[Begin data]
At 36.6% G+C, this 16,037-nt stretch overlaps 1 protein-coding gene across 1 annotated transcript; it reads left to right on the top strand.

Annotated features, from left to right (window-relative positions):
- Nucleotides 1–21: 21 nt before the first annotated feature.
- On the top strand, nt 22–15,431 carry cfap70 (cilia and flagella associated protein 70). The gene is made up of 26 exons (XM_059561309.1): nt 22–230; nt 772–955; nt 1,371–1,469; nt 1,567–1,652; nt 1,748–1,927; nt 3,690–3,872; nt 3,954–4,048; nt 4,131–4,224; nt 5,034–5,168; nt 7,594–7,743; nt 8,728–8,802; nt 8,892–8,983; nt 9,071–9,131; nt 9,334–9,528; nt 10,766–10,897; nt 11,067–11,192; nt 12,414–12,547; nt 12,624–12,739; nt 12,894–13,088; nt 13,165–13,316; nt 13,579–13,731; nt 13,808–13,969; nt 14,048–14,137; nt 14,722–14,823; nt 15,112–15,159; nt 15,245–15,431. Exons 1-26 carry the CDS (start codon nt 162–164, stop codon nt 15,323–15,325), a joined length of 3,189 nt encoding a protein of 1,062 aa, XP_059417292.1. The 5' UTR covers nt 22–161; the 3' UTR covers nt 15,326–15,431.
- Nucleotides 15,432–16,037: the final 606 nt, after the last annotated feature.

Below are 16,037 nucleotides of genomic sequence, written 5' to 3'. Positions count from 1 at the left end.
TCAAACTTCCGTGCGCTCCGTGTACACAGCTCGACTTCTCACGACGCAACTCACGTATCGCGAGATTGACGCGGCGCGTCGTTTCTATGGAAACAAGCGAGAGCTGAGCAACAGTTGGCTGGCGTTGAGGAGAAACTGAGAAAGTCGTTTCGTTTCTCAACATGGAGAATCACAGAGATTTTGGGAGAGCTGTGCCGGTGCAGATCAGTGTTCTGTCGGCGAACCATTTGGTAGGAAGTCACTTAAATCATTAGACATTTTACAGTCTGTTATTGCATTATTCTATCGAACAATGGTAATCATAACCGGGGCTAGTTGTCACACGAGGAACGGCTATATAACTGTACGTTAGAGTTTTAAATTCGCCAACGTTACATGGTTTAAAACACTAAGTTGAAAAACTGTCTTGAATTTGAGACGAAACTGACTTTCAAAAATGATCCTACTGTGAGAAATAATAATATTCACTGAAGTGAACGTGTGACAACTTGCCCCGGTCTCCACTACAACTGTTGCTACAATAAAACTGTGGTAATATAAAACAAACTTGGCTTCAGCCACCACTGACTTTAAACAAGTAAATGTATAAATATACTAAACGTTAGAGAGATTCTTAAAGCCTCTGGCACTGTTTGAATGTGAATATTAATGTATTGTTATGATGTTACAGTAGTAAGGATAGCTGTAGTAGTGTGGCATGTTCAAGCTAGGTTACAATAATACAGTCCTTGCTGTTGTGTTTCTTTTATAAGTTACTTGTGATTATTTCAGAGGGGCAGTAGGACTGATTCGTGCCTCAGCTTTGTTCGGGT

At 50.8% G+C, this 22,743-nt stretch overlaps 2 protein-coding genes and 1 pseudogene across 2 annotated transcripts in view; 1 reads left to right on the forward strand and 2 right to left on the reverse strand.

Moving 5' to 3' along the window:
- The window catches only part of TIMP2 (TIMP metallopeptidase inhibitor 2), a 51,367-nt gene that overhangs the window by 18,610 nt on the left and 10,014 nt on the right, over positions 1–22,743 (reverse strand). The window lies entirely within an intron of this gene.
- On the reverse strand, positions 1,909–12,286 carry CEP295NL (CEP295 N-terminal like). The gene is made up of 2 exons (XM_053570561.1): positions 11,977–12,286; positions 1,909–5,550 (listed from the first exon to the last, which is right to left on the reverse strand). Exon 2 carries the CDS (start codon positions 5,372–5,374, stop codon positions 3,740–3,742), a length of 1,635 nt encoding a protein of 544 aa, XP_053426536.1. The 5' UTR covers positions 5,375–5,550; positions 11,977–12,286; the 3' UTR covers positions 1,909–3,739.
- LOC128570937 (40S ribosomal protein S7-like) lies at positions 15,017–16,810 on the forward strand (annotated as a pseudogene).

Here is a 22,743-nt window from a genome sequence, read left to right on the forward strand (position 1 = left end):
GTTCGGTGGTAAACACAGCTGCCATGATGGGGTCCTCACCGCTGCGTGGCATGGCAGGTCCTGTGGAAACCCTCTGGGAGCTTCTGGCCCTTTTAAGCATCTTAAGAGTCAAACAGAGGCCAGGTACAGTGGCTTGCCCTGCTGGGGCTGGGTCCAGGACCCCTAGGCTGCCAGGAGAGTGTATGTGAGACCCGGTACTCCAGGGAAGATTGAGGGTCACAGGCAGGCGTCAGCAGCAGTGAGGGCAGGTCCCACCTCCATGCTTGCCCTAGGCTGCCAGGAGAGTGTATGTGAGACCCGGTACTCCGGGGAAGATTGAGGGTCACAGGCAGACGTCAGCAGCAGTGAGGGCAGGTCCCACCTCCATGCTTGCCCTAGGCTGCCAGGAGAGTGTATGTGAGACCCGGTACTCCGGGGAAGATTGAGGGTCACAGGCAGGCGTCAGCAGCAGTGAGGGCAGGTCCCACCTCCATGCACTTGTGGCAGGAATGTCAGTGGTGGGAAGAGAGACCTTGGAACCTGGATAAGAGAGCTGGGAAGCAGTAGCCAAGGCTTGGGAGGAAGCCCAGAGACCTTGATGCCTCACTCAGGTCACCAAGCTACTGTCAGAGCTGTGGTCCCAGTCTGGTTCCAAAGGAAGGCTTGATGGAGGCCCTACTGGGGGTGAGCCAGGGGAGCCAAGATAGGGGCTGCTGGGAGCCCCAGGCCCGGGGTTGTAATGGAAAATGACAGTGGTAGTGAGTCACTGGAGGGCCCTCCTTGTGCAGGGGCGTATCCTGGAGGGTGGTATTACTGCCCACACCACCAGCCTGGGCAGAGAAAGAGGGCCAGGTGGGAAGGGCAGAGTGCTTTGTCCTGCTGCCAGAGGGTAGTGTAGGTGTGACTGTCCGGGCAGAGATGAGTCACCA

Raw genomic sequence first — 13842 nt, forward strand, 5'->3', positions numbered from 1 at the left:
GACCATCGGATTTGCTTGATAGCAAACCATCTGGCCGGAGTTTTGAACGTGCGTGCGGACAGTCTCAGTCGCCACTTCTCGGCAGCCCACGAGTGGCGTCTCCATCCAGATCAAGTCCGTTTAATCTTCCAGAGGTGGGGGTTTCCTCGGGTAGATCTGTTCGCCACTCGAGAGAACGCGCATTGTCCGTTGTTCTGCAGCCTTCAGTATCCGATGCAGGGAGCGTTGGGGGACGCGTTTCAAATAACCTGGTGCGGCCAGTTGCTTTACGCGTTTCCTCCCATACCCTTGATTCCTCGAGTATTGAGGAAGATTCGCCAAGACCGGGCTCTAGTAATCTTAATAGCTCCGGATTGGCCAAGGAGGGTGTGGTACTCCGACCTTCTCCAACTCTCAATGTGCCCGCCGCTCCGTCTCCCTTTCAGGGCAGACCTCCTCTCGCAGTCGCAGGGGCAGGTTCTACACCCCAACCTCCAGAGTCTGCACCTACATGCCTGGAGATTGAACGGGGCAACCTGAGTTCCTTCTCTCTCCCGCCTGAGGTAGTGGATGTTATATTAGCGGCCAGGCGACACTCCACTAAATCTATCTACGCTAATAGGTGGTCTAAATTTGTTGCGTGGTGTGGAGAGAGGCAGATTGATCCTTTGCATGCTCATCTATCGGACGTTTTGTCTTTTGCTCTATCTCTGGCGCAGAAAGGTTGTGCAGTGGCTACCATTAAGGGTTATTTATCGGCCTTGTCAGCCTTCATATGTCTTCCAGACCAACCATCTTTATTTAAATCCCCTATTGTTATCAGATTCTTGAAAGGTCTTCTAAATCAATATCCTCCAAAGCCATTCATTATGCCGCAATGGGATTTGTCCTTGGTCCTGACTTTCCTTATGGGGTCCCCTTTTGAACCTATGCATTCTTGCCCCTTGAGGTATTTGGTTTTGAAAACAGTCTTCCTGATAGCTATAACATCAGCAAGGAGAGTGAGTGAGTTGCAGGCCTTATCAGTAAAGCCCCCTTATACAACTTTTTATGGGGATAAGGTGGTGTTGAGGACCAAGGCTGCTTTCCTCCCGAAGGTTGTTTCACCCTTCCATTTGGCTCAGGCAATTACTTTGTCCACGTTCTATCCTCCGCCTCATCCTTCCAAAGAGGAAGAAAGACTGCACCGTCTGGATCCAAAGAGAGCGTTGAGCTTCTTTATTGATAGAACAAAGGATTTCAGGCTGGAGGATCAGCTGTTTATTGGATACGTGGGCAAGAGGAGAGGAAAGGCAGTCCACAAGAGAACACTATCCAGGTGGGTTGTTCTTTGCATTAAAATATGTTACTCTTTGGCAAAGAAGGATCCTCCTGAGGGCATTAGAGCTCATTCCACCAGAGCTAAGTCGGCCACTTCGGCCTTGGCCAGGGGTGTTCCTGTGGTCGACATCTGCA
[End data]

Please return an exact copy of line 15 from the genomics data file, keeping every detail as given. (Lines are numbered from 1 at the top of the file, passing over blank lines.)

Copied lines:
Raw genomic sequence first — 13842 nt, forward strand, 5'->3', positions numbered from 1 at the left: